- Axford, William (14 August 2017). "The FBI's most wanted fugitive women in 2017". The Houston Chronicle.
- Martinez, Laura B. (15 May 2013). "Feds: Two women linked to cartel 'Momma'". The Brownsville Herald.
- Harten, David (14 May 2013). "Two arrested in cocaine conspiracy case". Arkansas Democrat-Gazette. Archived from the original on 8 June 2013.
- Schiller, Dane (6 February 2015). "Authorities say fugitive 'Big Momma' is high ranking member of Gulf Cartel". San Antonio Express-News. Archived from the original on 18 September 2019.
- Rodríguez, Ericka (17 September 2019). "Estas mujeres latinas son fugitivas y están entre las más buscadas por el FBI". Telemundo (in Spanish). Archived from the original on 18 September 2019.
- "Leader of south Texas drug trafficking organization receives 4 life sentences". United States Citizenship and Immigration Services. 10 December 2013. Archived from the original on 3 July 2017.
- Schiller, Dane (11 February 2015). "'Big Momma' drug fugitive wasn't always a big deal". The Houston Chronicle. Archived from the original on 12 June 2016.
- "Alleged Mexican cartel member charged in drug conspiracy in Arkansas". Texarkana Gazette. 15 May 2013. Archived from the original on 18 September 2019.
- "Millions in cocaine went through Ark., 'Big Momma' ring leader". KTHV. 14 May 2013. Archived from the original on 19 September 2019.
- Chapa, Sergio (13 May 2013). "Three arrested in Brownsville for 'Big Momma' cocaine scheme". KGBT-TV. Archived from the original on 19 September 2019.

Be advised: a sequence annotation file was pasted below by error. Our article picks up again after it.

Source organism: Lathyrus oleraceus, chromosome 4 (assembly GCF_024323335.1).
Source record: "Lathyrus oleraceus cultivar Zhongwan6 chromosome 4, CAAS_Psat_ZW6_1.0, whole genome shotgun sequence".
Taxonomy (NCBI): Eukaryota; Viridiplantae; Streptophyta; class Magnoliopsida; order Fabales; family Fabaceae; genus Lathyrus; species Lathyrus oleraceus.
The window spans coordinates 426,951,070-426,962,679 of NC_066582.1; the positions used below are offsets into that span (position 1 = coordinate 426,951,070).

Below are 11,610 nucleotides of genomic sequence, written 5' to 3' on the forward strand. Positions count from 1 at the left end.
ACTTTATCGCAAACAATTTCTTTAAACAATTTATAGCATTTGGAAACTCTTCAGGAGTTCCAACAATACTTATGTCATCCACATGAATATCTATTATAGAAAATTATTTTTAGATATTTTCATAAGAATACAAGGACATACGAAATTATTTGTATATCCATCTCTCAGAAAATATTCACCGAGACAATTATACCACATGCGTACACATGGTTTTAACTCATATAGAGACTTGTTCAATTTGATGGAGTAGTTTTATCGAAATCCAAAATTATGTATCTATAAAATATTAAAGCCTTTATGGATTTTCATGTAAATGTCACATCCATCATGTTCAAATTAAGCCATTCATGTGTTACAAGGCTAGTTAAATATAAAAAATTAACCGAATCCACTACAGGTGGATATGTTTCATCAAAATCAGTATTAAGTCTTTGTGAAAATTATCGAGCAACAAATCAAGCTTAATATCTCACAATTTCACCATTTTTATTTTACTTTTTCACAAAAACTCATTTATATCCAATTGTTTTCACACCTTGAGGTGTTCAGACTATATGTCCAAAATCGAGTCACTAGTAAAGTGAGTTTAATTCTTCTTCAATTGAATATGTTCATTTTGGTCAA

- "FBI agents arrested fugitive in 'Big Momma' cocaine case". KGBT-TV. 20 May 2013. Archived from the original on 18 September 2019.
- Parks, Sammy (11 December 2013). "Brownsville Drug Dealer Gets Four Life Sentences". Drug Enforcement Administration.
- "16 Defendants, Including Mexican Drug Cartel Members, Charged in Cocaine Conspiracy". United States District Court for the Eastern District of Arkansas. 14 May 2013. Archived from the original on 26 June 2017.
- McCormack 2013, p. 1–2.
- McCormack 2014, p. 1–2.
- Carroll, Marie (14 May 2013). "16 Defendants Charged in a Drug Trafficking Operation". KUAR. National Public Radio.
- Ferranti, Seth (9 June 2013). "Mexican Cartels Tap US Prisons to Expand Operations and Draft New Talent". The Daily Beast.
- "Brothers Plead Guilty to Bringing Cocaine into Arkansas from Mexico". KLRT-TV. 2014.
- Satter, Linda (4 November 2016). "Cartel-tied drug dealer who distributed cocaine into Arkansas gets time". Arkansas Democrat-Gazette. Archived from the original on 1 December 2018.
- "Call, wiretap database at issue in Ark. drug case". The Washington Times. 15 March 2014. Archived from the original on 17 March 2014 – via The Associated Press.
- McCormack 2013, p. 3.
- McCormack 2013, p. 3–4.
- McCormack 2014, p. 3.
- McCormack 2013, p. 4.
- "16 charged in Arkansas cocaine conspiracy, including Mexican drug cartel members". KATV. 11 September 2015. Archived from the original on 18 September 2019.
- McCormack, James W. (2013). United States of America v. Idalia Ramos-Rangel (PDF). United States District Court for the Eastern District of Arkansas. Archived (PDF) from the original on 2 March 2017.
- McCormack, James W. (2014). United States of America v. Idalia Ramos Rangel (2nd superseding indictment). United States District Court for the Eastern District of Arkansas.
- Deibert, Michael (2014). In the Shadow of Saint Death: The Gulf Cartel and the Price of America's Drug War in Mexico. Rowman & Littlefield. ISBN 1493010654.
|Wikimedia Commons has media related to Idalia Ramos Rangel.|